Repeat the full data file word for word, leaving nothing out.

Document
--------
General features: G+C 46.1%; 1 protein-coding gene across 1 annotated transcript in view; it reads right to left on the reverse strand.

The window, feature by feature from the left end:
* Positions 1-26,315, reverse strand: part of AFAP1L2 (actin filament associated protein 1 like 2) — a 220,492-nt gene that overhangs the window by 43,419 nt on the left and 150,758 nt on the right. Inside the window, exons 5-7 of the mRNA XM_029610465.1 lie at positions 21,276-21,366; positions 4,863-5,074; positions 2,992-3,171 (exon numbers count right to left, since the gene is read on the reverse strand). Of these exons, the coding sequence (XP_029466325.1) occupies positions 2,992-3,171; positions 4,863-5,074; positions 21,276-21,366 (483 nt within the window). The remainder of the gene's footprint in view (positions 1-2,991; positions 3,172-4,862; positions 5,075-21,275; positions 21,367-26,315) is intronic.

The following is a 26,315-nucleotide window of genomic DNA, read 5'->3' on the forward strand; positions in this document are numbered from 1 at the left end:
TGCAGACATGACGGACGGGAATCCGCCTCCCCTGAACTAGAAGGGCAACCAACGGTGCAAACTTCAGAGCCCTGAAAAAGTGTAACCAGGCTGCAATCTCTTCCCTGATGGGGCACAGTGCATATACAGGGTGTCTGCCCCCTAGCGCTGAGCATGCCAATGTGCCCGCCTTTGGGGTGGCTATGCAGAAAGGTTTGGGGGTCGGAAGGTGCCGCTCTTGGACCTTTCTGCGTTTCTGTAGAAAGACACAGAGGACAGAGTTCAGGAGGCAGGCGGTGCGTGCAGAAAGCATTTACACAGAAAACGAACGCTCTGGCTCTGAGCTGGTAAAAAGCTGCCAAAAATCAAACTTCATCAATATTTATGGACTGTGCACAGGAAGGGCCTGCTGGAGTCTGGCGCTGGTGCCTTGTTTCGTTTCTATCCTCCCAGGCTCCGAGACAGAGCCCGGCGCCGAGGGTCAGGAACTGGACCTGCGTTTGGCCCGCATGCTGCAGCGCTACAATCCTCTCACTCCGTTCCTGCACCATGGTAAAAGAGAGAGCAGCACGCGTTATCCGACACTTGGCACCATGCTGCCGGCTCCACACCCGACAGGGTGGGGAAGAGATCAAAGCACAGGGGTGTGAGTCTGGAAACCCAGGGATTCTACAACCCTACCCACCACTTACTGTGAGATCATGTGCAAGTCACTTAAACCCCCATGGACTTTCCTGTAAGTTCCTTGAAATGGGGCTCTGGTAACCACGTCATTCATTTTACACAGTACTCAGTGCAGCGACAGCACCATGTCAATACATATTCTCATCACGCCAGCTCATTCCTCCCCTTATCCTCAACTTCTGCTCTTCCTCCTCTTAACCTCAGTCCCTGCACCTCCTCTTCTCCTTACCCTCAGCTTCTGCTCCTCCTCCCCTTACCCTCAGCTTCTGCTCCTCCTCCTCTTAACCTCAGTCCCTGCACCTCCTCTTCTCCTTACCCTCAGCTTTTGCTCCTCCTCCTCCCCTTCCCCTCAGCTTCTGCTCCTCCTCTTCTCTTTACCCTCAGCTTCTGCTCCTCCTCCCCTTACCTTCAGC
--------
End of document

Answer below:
General features: G+C 46.1%; 1 protein-coding gene across 1 annotated transcript in view; it reads right to left on the reverse strand.

The window, feature by feature from the left end:
* Positions 1-26,315, reverse strand: part of AFAP1L2 (actin filament associated protein 1 like 2) — a 220,492-nt gene that overhangs the window by 43,419 nt on the left and 150,758 nt on the right. Inside the window, exons 5-7 of the mRNA XM_029610465.1 lie at positions 21,276-21,366; positions 4,863-5,074; positions 2,992-3,171 (exon numbers count right to left, since the gene is read on the reverse strand). Of these exons, the coding sequence (XP_029466325.1) occupies positions 2,992-3,171; positions 4,863-5,074; positions 21,276-21,366 (483 nt within the window). The remainder of the gene's footprint in view (positions 1-2,991; positions 3,172-4,862; positions 5,075-21,275; positions 21,367-26,315) is intronic.

The following is a 26,315-nucleotide window of genomic DNA, read 5'->3' on the forward strand; positions in this document are numbered from 1 at the left end:
TGCAGACATGACGGACGGGAATCCGCCTCCCCTGAACTAGAAGGGCAACCAACGGTGCAAACTTCAGAGCCCTGAAAAAGTGTAACCAGGCTGCAATCTCTTCCCTGATGGGGCACAGTGCATATACAGGGTGTCTGCCCCCTAGCGCTGAGCATGCCAATGTGCCCGCCTTTGGGGTGGCTATGCAGAAAGGTTTGGGGGTCGGAAGGTGCCGCTCTTGGACCTTTCTGCGTTTCTGTAGAAAGACACAGAGGACAGAGTTCAGGAGGCAGGCGGTGCGTGCAGAAAGCATTTACACAGAAAACGAACGCTCTGGCTCTGAGCTGGTAAAAAGCTGCCAAAAATCAAACTTCATCAATATTTATGGACTGTGCACAGGAAGGGCCTGCTGGAGTCTGGCGCTGGTGCCTTGTTTCGTTTCTATCCTCCCAGGCTCCGAGACAGAGCCCGGCGCCGAGGGTCAGGAACTGGACCTGCGTTTGGCCCGCATGCTGCAGCGCTACAATCCTCTCACTCCGTTCCTGCACCATGGTAAAAGAGAGAGCAGCACGCGTTATCCGACACTTGGCACCATGCTGCCGGCTCCACACCCGACAGGGTGGGGAAGAGATCAAAGCACAGGGGTGTGAGTCTGGAAACCCAGGGATTCTACAACCCTACCCACCACTTACTGTGAGATCATGTGCAAGTCACTTAAACCCCCATGGACTTTCCTGTAAGTTCCTTGAAATGGGGCTCTGGTAACCACGTCATTCATTTTACACAGTACTCAGTGCAGCGACAGCACCATGTCAATACATATTCTCATCACGCCAGCTCATTCCTCCCCTTATCCTCAACTTCTGCTCTTCCTCCTCTTAACCTCAGTCCCTGCACCTCCTCTTCTCCTTACCCTCAGCTTCTGCTCCTCCTCCCCTTACCCTCAGCTTCTGCTCCTCCTCCTCTTAACCTCAGTCCCTGCACCTCCTCTTCTCCTTACCCTCAGCTTTTGCTCCTCCTCCTCCCCTTCCCCTCAGCTTCTGCTCCTCCTCTTCTCTTTACCCTCAGCTTCTGCTCCTCCTCCCCTTACCTTCAGC